Frederich Schiller. Fiesco

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By Frederich Schiller


The chief sources from which I have drawn the history of this conspiracy are Cardinal de Retz's Conjuration du Comte Jean Louis de Fiesque, the Histoire des Genes, and the third volume of Robertson's History of Charles the Fifth.

The liberties which I have taken with the historical facts will be excused, if I have succeeded in my attempt; and, if not, it is better that my failure should appear in the effusions of fancy, than in the delineation of truth. Some deviation from the real catastrophe of the conspiracy (according to which the count actually perished [A] when his schemes were nearly ripe for execution) was rendered necessary by the nature of the drama, which does not allow the interposition either of chance or of a particular Providence. It would be matter of surprise to me that this subject has never been adopted by any tragic writer, did not the circumstances of its conclusion, so unfit for dramatic representation, afford a sufficient reason for such neglect. Beings of a superior nature may discriminate the finest links of that chain which connects an individual action with the system of the universe, and may, perhaps, behold them extended to the utmost limits of time, past and future; but man seldom sees more than the simple facts, divested of their various relations of cause and effect. The writer, therefore, must adapt his performance to the short-sightedness of human nature, which he would enlighten; and not to the penetration of Omniscience, from which all intelligence is derived.

In my Tragedy of the Robbers it was my object to delineate the victim of an extravagant sensibility; here I endeavor to paint the reverse; a victim of art and intrigue. But, however strongly marked in the page of history the unfortunate project of Fiesco may appear, on the stage it may prove less interesting. If it be true that sensibility alone awakens sensibility, we may conclude that the political hero is the less calculated for dramatic representation, in proportion as it becomes necessary to lay aside the feelings of a man in order to become a political hero.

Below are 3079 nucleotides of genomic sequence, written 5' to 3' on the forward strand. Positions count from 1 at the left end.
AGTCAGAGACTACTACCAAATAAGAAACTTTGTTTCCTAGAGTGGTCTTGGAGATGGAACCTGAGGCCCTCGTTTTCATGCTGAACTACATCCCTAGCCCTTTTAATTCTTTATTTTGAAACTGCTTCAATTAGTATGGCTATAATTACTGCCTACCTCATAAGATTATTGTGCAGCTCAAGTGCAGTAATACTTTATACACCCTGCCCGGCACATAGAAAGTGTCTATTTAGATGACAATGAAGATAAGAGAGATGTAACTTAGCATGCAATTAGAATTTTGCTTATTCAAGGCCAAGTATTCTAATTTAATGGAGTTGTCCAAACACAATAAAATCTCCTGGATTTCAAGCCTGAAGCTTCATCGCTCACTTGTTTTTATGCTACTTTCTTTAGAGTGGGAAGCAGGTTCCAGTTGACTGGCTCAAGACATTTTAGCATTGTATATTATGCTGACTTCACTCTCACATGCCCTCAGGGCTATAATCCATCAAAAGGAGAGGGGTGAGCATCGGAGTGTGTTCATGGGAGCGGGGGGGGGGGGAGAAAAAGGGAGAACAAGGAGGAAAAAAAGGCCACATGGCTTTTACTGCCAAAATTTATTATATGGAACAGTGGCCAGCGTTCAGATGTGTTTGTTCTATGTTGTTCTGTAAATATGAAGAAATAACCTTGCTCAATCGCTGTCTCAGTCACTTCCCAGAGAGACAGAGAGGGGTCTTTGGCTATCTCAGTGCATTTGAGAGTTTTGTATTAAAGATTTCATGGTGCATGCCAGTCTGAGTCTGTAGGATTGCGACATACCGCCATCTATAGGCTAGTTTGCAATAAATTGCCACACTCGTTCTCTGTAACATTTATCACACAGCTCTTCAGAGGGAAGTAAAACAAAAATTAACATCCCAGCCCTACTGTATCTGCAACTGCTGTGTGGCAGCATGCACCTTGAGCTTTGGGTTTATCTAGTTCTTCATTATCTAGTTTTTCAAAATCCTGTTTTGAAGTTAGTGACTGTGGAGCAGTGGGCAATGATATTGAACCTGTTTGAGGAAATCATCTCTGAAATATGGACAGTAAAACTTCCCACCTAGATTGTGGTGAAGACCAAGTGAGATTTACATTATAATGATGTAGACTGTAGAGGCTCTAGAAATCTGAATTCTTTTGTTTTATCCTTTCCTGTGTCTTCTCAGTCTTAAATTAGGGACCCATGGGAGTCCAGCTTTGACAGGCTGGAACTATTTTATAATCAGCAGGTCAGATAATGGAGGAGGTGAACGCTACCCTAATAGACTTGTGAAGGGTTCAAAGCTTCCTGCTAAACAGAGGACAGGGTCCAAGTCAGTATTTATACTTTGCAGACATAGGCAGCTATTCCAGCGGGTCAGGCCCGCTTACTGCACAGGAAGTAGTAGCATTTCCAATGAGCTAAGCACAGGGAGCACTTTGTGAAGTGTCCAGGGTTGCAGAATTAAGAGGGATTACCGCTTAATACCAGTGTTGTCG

It was, therefore, impossible for me to breathe into my fable that glowing life which animates the pure productions of poetical inspiration; but, in order to render the cold and sterile actions of the politician capable of affecting the human heart, I was obliged to seek a clue to those actions in the human heart itself. I was obliged to blend together the man and the politician, and to draw from the refined intrigues of state situations interesting to humanity. The relations which I bear to society are such as unfold to me more of the heart than of the cabinet; and, perhaps, this very political defect may have become a poetical excellence.

[A] Fiesco, after having succeeded in the chief objects of his undertaking, happened to fall into the sea whilst hastening to quell some disturbances on board of a vessel in the harbor; the weight of his armor rendered his struggles ineffectual, and he perished. The deviation from history in the tragedy might have been carried farther, and would perhaps have rendered it more suitable to dramatic representation.-Translation.




ANDREAS DORIA, Duke of Genoa, a venerable old man, eighty years of age, retaining the traces of a high spirit: the chief features in this character are dignity and a rigid brevity in command.